Kia works to a fast-track development programme with its entire line-up of cars. Within a year of introducing the rather ordinary but attractive lifestyle, hybrid five-door hatchback Niro, it was joined by a plug-in version that would provide a 33 miles EV range, while its combined 139bhp petrol engine/electric motor output provides a decent turn of performance, all intended to make the consumer shift towards hybrid/EV models significantly easier. There is now a full EV version that has joined its ranks.
While the earliest versions of the Niro did suffer from directional stability issues and could feel quite leaden in their dynamic responses, the PHEV version introduced a number of pertinent suspension revisions to improve the handling and road holding, especially on base models fitted with 16 inch diameter road wheels, clad in eco-friendly tyres. With 195lb-ft of combined torque on tap, the 1.6-litre petrol engine musters very decent on-road performance, despatching the 0-60mph sprint in a modest 10.4 seconds, before topping out at around 107mph, while emitting 31g/km CO2. Punchy mid-range verve, aided by the eager six-speed automated transmission means that there are no discernible gaps in the power delivery, which fluctuates imperceptibly between petrol and electric power, or a combination of both, as dictated by the driver. It is a car that rewards a laid-back driving style.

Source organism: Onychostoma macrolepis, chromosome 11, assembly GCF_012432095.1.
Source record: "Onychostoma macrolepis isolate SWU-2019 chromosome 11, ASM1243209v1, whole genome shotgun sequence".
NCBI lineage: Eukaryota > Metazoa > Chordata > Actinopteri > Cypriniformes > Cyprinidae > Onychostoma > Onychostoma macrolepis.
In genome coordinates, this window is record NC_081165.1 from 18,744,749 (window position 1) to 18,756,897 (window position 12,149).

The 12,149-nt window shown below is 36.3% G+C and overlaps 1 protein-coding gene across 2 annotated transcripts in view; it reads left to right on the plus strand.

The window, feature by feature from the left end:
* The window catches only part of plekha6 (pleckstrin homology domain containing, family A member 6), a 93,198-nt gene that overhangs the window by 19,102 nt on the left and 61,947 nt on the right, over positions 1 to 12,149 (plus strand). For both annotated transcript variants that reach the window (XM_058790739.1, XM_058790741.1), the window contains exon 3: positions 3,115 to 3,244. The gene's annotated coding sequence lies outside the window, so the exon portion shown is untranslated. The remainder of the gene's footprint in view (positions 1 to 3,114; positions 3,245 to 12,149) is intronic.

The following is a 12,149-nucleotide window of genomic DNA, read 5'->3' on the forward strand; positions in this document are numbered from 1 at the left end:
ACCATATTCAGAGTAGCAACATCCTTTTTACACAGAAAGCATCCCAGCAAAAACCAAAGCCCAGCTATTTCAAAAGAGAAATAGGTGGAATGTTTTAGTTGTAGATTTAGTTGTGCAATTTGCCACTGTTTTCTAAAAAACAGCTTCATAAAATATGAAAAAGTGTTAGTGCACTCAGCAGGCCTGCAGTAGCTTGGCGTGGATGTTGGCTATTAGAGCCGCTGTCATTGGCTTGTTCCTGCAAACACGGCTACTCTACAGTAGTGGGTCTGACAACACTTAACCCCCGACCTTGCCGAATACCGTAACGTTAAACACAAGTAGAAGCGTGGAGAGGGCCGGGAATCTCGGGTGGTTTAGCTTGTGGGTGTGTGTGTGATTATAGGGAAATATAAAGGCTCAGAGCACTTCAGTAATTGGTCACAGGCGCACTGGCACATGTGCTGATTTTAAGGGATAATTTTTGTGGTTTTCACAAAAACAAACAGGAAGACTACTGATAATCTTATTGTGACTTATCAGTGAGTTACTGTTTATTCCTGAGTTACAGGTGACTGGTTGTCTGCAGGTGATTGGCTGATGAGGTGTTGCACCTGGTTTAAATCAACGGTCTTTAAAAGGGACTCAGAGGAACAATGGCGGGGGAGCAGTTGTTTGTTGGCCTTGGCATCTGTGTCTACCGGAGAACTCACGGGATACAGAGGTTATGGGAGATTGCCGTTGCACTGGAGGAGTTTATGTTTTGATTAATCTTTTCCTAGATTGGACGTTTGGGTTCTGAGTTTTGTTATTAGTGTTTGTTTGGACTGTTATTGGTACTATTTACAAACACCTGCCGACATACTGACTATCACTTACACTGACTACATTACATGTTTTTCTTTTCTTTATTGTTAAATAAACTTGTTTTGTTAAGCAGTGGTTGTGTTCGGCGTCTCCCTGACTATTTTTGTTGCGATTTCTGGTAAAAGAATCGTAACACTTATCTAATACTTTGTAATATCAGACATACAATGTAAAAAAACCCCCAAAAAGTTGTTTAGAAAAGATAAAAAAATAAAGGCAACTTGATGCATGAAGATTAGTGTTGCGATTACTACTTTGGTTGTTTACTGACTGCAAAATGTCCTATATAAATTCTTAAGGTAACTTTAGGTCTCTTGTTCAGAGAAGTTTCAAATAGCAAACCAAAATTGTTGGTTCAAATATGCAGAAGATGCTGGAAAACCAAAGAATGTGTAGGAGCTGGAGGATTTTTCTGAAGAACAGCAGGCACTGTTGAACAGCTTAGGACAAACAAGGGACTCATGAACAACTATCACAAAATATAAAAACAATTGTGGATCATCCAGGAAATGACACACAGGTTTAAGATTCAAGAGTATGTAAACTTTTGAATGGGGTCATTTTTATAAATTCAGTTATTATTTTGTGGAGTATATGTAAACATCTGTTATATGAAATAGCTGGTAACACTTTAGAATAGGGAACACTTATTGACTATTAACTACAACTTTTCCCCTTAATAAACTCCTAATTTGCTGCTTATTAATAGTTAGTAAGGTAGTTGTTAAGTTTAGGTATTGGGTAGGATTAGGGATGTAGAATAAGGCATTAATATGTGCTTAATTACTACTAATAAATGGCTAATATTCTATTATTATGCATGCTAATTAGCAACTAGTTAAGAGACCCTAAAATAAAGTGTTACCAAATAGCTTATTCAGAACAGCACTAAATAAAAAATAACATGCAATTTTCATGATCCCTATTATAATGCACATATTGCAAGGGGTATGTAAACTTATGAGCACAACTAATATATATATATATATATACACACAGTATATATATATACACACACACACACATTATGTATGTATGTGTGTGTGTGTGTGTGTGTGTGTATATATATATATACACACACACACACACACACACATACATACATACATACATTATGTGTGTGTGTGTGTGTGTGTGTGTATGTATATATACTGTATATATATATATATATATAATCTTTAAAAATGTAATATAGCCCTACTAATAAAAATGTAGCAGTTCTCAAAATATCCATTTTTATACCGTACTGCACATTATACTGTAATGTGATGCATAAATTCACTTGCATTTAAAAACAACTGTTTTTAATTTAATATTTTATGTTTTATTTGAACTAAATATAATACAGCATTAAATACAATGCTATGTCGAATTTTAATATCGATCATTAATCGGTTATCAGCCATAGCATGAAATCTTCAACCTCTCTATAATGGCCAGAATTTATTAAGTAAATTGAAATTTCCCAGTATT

The Niro PHEV’s lithium-ion battery has a rating of 8.9kWh, which can be fast-charged within around 35 minutes, or fully charged from a domestic wall box (3.3kW AC charger) in around two hours 15 minutes, to enable a 33 miles EV only range. The original Niro hybrid’s battery was only 1.56kWh. In PHEV form, a larger 44.5kW electric motor is fitted. Of course, it remains a hybrid car, which means there is no need for range anxiety and its 105bhp petrol engine still provides a decent turn of speed, even once the EV capacity has been exhausted, which it never does thanks to regenerative braking that gently restocks the battery pack.
Niro is a bridging machine in a couple of ways. Firstly, in design terms, it possesses several crossover elements but at a lower overall ride height than other cars in that class. Secondly, in technology terms, it provides the built-up area benefits of being able to operate in EV mode alone; yet, its petrol engine enables good out-of-town performance, aided by the torque of the electric motor. It is a good-looking family car, possessing a sizeable boot and Kia’s all-encompassing seven years/100,000-miles warranty but, in some respects, more importantly, it is a stylish motorcar that ticks a lot of boxes.
Price when new: £30,505
Engine and transmission: Hybrid petrol-electric, six-speed automated, front-wheel drive
Power: 139bhp (combined)
Top speed: 107mph
0-60mph: 10.4 seconds
MPG: 201.8mpg (WLTP)